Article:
A lot of times, you can give your existing kitchen a new lease on life (or at least a stay of execution) by following my step one, scrub and purge; and then following it up with my step two, replacing the hardware.
In cabinet land, when we talk about hardware we mean knobs and pulls. I can supplement my income pretty well by selling gorgeous and spendy hardware from a couple of hardware foundries around the US. Good hardware is expensive for a reason. And one of the reasons is that you won't be replacing it any time soon. If you don't know what constitutes good hardware, do yourself a favor and don't learn until you're ready to spring for the good stuff. The thrill of a cheap fix is lost completely when you know you're short-changing yourself.
With that said, I think My favorite source for inexpensive cabinet hardware is an online hardware store called Lee Valley Hardware. Lee Valley has to have the largest selection and the best prices I've ever seen for this stuff. Lee Valley sells knock offs of the good stuff and they price it accordingly. Unlike a couple of home centers I know.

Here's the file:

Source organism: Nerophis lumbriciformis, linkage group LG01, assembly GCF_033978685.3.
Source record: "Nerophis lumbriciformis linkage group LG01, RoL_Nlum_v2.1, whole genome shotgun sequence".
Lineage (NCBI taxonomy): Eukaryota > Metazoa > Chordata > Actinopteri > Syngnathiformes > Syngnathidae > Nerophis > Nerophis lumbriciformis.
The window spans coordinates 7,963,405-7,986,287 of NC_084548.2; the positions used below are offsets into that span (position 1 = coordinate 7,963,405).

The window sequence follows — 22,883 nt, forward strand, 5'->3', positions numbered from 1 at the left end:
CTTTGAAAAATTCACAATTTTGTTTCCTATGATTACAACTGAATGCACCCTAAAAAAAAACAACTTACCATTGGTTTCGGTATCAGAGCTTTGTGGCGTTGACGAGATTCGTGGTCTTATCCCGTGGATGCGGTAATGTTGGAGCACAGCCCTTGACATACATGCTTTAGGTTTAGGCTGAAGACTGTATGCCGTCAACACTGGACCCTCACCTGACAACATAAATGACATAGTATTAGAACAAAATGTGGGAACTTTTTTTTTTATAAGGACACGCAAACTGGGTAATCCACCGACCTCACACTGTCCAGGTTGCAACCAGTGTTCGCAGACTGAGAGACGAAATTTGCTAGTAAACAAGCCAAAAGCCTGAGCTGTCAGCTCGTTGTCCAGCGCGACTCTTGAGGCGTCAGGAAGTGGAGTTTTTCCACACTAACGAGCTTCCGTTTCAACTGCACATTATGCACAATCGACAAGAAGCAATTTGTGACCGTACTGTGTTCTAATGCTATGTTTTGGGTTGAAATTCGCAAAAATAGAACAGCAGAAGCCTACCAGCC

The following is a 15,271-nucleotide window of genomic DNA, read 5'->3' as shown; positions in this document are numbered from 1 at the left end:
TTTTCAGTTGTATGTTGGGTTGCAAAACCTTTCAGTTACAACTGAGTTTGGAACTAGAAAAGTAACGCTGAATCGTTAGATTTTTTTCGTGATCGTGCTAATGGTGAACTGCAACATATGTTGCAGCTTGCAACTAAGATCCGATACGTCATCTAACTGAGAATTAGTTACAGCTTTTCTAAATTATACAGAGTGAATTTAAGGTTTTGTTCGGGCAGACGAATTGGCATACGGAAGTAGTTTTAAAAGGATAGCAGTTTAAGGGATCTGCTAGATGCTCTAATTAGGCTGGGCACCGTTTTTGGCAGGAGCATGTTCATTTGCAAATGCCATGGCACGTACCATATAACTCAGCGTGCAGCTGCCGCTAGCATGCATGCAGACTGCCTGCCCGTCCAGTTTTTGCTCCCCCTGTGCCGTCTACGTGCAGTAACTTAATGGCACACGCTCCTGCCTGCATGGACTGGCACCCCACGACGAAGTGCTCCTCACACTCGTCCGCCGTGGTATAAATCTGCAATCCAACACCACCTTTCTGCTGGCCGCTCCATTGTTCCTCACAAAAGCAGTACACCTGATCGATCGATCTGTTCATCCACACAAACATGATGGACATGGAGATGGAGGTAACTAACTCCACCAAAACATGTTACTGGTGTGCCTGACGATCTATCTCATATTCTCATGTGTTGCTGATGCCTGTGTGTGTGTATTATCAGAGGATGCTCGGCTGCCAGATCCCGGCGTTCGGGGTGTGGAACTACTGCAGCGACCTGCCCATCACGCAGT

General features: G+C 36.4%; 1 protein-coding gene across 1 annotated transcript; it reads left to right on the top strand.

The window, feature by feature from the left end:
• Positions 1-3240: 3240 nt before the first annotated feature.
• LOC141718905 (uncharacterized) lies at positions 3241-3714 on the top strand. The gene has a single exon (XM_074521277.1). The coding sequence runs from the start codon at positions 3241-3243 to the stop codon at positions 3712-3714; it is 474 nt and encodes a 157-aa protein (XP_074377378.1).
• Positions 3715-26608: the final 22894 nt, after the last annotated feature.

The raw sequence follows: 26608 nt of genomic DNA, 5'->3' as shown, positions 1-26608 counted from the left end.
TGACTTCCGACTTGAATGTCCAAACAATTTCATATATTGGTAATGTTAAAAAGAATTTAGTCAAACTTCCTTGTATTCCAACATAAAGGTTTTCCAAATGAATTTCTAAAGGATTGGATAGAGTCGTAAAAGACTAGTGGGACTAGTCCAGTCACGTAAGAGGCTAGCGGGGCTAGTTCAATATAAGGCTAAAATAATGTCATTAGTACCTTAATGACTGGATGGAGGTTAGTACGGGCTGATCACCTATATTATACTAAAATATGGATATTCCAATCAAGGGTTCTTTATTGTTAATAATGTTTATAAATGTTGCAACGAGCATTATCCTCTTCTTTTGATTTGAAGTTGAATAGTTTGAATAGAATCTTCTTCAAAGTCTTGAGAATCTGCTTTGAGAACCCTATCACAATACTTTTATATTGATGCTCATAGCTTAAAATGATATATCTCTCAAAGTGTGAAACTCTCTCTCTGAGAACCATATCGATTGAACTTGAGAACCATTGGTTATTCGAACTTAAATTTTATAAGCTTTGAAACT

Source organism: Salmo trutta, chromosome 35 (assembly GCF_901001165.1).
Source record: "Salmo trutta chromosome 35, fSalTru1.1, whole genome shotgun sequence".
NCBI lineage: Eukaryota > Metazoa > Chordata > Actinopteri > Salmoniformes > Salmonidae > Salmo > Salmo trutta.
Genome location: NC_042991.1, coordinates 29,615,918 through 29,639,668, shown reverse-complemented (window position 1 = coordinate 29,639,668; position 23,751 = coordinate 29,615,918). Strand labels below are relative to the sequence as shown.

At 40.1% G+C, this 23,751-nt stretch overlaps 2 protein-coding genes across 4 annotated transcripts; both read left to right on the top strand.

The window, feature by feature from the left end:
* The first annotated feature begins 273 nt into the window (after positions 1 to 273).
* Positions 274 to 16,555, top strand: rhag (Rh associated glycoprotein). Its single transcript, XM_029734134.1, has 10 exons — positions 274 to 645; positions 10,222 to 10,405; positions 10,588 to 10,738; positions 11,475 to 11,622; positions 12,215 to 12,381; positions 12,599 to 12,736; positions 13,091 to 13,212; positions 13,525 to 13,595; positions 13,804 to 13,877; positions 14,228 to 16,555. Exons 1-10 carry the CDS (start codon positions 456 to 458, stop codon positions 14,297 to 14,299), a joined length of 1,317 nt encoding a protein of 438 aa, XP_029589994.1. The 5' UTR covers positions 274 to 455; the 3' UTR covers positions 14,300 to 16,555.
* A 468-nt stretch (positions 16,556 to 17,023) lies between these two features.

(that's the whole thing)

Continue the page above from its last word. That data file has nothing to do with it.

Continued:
Anyhow, when you're replacing your hardware you have to match exactly the holes that have already been drilled in your cabinet doors and drawer fronts. Knobs are easy; a hole is a hole, right? That's usually true. Most knobs have a standard mounting bolt and you can swap them out without too much trouble.
Handles are a whole other animal though. The spread of a handle is the distance between the center point of the first hole and the center point of the second hole. When you're buying new handles, you must match that dimension exactly. To complicate matters further, most cheap stuff is imported from all over the world and the rest of the world uses the metric system. If you go through Lee Valley's handle selections, you'll see that about half of them are in metric dimensions.
Worldwide Metric has a great metric system calculator on their website. It will come in handy believe me.
Scattered across this page today are some of the selections from Lee Valley. There's a fair amount of dreck on that site, but there are enough gems to make it worthwhile to spend some time with them. Everything I'm showing here today has a retail price range between $3 and $7 apiece. Now that's what I call a cheap fix!